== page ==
One of the more surprising but practically less interesting (although no less important) theoretical results is Gödel's Incompleteness Theorem, as applicable to formal systems. Betrand Russell's position was that logical paradoxes were a matter of the mixing of syntax and semantics, of structure and meaning; a formal system would limit itself to matters of form, of structure, of syntax—thus the “grammar” of such a system—and eliminate logical paradoxes. Gödel's Theorem shows that in any interesting (sufficiently complex—for example, arithmetic) formal system it is impossible to completely separate form and content, syntax and meaning; his proof relies on demonstrating that it is possible to imbed the system within the system, making it possible for the theorems of the system to—recursively—say something about the system itself. The result is incompleteness; not all true statements can be proved by the axioms and rules of the formal system—there are always some statements unreachable by any decision process. The formal structure studied by Gödel is equivalent to the functioning of cellular automata as well as that of computer programs (tied here to the concept of a Universal Turing Machine), and there are thus analogs to the Incompleteness Theorem in computer science and elsewhere.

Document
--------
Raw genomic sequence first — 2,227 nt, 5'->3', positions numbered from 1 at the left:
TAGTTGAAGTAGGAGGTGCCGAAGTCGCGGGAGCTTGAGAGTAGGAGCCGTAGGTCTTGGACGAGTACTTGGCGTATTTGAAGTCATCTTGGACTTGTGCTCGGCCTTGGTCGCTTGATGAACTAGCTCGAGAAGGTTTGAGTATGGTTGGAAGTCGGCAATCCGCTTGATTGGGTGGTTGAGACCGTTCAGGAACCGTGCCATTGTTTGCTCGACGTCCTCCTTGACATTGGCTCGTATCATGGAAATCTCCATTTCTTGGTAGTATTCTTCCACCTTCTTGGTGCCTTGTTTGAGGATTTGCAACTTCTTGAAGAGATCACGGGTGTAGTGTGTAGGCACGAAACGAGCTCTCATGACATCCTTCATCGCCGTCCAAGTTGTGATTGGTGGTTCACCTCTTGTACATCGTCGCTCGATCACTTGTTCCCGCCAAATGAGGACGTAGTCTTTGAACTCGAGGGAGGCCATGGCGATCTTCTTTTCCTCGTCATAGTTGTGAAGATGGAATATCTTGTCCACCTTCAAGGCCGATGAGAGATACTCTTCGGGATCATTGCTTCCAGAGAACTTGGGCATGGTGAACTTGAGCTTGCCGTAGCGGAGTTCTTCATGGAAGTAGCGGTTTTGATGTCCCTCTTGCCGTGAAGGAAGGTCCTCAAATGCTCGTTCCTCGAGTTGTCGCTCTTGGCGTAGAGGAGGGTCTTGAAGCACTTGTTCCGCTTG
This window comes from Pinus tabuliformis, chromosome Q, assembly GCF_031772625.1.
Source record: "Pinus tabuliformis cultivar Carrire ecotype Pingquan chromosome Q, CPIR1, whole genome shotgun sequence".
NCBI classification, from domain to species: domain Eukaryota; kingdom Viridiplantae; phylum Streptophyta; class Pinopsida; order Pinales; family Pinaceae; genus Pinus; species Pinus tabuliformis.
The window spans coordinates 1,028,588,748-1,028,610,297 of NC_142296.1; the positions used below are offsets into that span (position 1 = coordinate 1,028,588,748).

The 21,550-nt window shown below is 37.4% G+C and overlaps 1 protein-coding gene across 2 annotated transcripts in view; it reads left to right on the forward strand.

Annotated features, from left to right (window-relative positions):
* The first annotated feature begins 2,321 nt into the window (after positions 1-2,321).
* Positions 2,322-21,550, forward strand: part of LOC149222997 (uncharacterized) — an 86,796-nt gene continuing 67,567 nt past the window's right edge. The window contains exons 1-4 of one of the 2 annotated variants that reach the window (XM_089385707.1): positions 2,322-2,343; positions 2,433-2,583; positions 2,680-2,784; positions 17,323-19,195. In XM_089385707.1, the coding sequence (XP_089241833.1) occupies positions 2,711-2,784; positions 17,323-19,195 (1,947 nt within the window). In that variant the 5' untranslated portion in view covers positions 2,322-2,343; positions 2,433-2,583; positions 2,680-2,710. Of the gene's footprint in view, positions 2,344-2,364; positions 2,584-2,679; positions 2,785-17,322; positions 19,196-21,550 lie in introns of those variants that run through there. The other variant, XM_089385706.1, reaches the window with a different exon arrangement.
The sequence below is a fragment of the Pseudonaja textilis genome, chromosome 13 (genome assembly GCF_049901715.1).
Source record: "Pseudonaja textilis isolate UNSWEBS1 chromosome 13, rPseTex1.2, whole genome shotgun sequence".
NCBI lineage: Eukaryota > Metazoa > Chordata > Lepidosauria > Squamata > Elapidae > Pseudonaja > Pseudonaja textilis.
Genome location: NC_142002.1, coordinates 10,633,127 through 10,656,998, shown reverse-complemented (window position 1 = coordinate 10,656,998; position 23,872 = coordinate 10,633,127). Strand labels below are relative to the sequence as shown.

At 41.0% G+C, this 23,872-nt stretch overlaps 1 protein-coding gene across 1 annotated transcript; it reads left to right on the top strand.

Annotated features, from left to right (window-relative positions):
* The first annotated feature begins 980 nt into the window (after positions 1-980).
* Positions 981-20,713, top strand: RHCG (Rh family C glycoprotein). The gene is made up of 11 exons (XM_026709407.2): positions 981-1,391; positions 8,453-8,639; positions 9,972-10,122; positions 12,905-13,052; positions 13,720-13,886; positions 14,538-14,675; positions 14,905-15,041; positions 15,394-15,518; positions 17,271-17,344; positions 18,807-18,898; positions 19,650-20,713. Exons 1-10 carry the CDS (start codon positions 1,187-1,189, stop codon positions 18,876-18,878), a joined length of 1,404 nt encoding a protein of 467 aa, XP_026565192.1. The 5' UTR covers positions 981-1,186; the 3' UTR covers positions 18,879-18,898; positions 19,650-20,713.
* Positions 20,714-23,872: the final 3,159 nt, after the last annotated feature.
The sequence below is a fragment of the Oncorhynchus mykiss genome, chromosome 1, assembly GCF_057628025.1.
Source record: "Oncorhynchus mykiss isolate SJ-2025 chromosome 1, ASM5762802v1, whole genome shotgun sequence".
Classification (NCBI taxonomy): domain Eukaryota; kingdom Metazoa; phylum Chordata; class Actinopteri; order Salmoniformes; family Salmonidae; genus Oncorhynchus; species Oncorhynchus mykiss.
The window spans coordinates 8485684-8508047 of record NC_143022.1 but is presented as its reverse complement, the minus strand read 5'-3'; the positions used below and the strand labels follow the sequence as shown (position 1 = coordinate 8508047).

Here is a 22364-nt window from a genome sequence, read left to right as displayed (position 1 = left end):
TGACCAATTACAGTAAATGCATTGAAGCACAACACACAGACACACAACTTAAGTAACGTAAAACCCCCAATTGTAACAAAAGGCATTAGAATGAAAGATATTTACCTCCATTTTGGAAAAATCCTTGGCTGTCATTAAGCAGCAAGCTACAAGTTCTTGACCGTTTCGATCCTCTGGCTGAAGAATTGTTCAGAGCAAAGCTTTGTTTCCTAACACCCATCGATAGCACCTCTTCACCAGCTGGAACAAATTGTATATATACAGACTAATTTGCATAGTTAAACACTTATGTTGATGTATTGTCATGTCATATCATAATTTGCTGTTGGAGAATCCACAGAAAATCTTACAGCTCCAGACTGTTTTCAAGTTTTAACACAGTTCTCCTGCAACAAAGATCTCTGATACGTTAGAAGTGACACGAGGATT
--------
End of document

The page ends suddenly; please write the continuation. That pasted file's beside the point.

A consequence of this is that any purely rational system of knowledge or truth (insofar as it models itself as a formal system), not just mathematics (though that is the ideal for many such attempts), is destined for certain types of failure (guaranteed incompleteness or inconsistency/paradox), though this has nothing to say about systems that do not follow such a model.
A greater question for systems of most stripes is one of emergent structures, which in one of its simplest formulations can be stated as the whole is greater than sum of its parts, though this formulation is quite misleading, since it relies on a certain understanding of sum (as simple arithmetic addition)—on the one hand it is questionable what the use of sum in a non-mathematical (for non-mathematical systems) sense might mean or entail, and on the other it assumes that the operation sum is not part of the whole created by combining the parts. Returning to the clock model above, a clock is not more than the sum of its parts unless one understands parts only as the physical elements—understood as a system, the rules for combining the elements (parts) are indispensable from the clock-system-whole. This does, admittedly, border on a certain phenomenological understanding of matters.